Goal Setting and Adjusting Your Nutritional Plan During the Apocalypse

TAGS: COVID-19, goal setting, Nutrition

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The time has come when we can’t access the gym unless you are lucky enough to have access to a gym or even better yet have a home or garage gym. For those of us who aren’t as fortunate, the coming weeks could be an excuse to get demotivated, let our negative emotions and thoughts occupy more space in our head, and become fat, unmotivated sorry sacks. The most important thing when it comes to training is to have something to work towards. For most people who read this blog, having something to work towards is easy because we lift weights to get stronger. Advancing our key lifts and totals are the only motivation we want or need. You will soon find when you start doing bodyweight exercise that it’s pretty fucking shit and boring. It’s meaningless work for work’s sake. That is if you let it be that.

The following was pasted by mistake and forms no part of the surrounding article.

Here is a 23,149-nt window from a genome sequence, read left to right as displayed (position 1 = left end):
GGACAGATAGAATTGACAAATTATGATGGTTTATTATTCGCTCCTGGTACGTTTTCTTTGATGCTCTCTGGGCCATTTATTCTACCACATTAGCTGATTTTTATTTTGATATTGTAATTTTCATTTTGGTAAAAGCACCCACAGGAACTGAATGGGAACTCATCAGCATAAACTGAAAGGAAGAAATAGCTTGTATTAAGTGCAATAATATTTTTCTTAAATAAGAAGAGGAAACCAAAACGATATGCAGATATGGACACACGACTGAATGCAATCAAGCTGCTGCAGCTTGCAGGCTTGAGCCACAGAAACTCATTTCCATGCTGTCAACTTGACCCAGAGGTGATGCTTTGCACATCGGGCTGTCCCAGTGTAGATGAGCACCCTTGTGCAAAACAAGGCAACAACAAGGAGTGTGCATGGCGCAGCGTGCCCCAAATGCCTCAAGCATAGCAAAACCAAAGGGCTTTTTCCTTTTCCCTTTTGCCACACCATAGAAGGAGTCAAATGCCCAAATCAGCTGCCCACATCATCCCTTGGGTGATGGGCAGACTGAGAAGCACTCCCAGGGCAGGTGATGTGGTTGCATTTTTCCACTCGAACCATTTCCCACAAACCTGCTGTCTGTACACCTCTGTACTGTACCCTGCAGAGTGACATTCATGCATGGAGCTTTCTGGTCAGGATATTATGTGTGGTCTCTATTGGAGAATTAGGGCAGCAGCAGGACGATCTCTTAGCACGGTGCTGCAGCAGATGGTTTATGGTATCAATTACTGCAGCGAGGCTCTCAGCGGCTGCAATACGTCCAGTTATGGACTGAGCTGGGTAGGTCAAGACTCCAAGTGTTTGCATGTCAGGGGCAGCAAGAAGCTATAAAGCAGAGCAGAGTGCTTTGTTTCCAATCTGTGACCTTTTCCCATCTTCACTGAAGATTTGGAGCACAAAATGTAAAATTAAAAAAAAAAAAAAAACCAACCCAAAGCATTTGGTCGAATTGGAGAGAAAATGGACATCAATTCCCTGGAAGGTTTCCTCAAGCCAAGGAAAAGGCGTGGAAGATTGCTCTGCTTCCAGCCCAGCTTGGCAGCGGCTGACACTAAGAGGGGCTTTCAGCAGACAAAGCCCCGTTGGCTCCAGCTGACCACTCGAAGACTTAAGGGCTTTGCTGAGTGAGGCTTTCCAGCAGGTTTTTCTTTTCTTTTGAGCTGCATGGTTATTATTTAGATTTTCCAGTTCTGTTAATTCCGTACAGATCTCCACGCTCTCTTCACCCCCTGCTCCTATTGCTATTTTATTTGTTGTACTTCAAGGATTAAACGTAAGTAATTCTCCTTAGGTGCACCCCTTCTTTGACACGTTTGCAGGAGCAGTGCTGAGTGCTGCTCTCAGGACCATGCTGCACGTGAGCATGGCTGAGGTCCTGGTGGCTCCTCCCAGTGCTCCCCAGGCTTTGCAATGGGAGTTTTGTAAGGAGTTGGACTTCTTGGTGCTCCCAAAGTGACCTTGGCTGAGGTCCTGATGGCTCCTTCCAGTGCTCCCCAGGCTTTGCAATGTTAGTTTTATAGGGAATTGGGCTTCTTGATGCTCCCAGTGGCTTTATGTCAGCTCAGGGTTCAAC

This article is going to lay out my plan for the coming period of time. It is officially three weeks in length (if you believe that), yet it would be more realistic to plan for a 3-6 week time frame (maybe longer). That is a long timeframe to let yourself get down and to slide backward in habits and work ethic. So we need a focus, and it needs to be a change of focus. We need goals in short.


Part 1: Goal Setting and Adjusting Your Nutritional Plan During the Apocalypse

Part 2: How to Adapt Your Training and Plyometrics During the Apocalypse

Part 3: Remaining Jacked and Tanned During the Apocalypse

Part 4: Setting Up Your Training Plan During the Apocalypse


Setting Goals for the Upcoming Period

My long-term exercise and fitness goals are not going to change. I am still planning on advancing my total in the 120kg class. However, with no gym, no barbell, no weights, and no rack, this is going to prove somewhat challenging. I have ordered a home gym that will hopefully get here by the end of the week; however, it will become part of the plan. It won’t be the plan.

The Overall Goal

My overall goal is to finish this period in better general fitness. To be leaner, lighter, and aerobically better conditioned. It will allow me to enter into a more specific and intense powerlifting period of training.


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I don’t want to set a goal weight, but closer to 106-107 would be good for me.

Performance-Based Goals

  • To improve my aerobic running fitness.
  • To improve my muscular endurance and aerobic fitness with bodyweight workouts.